It's strange that American fans aren't as caught up in international sports as fans from other countries but at the same time the FIFA World Cup in the USA was the most highly attended FIFA World Cup on record. I guess it's because of all the tourists, world-wide immigrants and long-time local fans (a combination few other countries could match). Apart from the (now defunct) Soviet Union in ice hockey and some other sports at the Olympics I can't think of any country with which the USA has a proper sporting rivalry akin to England-Argentina (soccer), Argentina-Brazil (soccer), England-Germany (soccer again), New Zealand-Australia (rugby) or India-Pakistan (cricket and hockey). Could this be partly due to the fact that most of more popular sports in America (American football, basketball, ice hockey and baseball) are either not really played elsewhere (American football) or had developed an early internal inter-city or inter-state (or just inter-team) rivalry in the US?
    The only international sports rivalry involving the USA that I can think of is in Soccer against Mexico. The fact is that many American baseball fans are just not really concerned with the International game, they just follow their favorite team. We do have to remember that the International game has only recently been getting a little more attention from the media. Before the WBC came to fruition, I remember some ESPN reporters discussing a possible baseball World Cup;not knowing that there was already such an event.

  5. #55
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    Quote Originally Posted by ShawnC View Post
    The MLB is a business. And its business is franchise club baseball in the United States and Canada. It isn't the governing body of world baseball. ?
    They seem to think they are!! Did it not require MLB sanction, particularly for the timing and player availability, for the WBC to actually take place as it did?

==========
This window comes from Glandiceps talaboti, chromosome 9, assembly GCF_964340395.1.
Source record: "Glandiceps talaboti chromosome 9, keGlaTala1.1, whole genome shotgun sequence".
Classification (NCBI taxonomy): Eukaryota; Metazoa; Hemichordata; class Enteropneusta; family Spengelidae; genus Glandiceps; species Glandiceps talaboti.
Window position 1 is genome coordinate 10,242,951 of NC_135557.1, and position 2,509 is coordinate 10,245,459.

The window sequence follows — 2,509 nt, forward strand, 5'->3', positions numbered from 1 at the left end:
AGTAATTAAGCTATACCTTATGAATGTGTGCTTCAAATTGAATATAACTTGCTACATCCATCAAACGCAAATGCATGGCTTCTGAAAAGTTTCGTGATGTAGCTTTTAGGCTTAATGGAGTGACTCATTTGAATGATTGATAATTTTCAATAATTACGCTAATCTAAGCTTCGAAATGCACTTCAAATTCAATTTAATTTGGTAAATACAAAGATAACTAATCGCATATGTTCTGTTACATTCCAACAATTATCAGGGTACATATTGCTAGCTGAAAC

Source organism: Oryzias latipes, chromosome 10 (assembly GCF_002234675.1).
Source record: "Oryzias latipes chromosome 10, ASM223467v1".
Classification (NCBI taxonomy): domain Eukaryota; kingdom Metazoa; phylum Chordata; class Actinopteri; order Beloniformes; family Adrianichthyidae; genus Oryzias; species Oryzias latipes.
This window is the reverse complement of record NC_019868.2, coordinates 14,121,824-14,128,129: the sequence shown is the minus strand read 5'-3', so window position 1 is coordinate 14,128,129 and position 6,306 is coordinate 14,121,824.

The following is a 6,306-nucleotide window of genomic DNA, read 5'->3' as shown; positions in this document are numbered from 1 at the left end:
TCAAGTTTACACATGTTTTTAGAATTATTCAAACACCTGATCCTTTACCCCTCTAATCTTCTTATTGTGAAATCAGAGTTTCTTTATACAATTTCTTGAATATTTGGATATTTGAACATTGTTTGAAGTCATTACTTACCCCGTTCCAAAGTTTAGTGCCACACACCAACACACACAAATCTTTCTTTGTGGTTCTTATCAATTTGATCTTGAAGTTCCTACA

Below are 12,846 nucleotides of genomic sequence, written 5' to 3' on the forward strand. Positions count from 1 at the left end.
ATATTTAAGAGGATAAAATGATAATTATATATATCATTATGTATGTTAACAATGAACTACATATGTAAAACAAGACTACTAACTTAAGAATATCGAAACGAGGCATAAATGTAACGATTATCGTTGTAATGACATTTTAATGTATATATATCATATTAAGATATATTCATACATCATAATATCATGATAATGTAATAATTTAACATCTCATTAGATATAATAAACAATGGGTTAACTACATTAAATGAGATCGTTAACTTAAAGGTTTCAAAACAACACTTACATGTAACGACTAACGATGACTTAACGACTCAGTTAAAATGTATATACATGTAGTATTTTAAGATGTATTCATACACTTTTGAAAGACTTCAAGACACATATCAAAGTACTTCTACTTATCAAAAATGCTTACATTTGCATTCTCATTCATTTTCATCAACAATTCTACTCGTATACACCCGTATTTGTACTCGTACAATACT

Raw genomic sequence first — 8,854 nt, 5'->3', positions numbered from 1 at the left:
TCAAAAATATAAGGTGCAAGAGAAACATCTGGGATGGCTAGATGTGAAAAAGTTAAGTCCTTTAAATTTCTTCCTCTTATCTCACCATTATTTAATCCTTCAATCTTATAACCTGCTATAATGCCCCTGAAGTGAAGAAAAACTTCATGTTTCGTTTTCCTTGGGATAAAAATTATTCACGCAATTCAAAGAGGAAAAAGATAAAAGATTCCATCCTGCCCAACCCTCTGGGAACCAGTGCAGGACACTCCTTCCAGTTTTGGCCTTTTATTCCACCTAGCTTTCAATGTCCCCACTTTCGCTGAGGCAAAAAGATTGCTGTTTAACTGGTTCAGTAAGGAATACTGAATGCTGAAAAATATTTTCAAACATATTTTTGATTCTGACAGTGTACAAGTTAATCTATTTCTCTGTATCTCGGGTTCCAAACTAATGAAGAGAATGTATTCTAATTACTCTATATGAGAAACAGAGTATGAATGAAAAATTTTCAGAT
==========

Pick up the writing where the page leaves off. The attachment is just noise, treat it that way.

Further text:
Quote Originally Posted by ShawnC View Post
    I wouldn't consider the MLB any more at fault for players not going to international tourneys than it would be the Premier League's fault that some players don't get to participate in international soccer because of club matches. That usually inspires more anger on the part of the nation's players since international soccer is (or used to be) the more popular form of the game, but its not the Premier League's job?
    In most of the international leagues there is a written rule that contracted players at clubs must be freed for a certain number of games to represent their countries, and that is why the World Cup of Football (soccer) is such a successful event - players are allowed to play in qualifying matches for their respective countries. Australia has a large proportion of its football players playing in Europe and the European clubs are required to release these players for World Cup qualifying games, as has occured this latest week when Australia played China in a qualifier. I don't see why that can't happen in baseball, because the Premier League (and other world football leauges) are no different to the MLB in that they are professional bodies whose teams hold players to a contract.

    Quote Originally Posted by ShawnC View Post
    Any scheduling of international tournaments by the IBAF is probably going to run into some problems somewhere since the domestic season differs from country to country.?
    The same exists with the world cup of soccer but the importance of that tournament means that all countries make allowance in their schedules for it.

    Quote Originally Posted by ShawnC View Post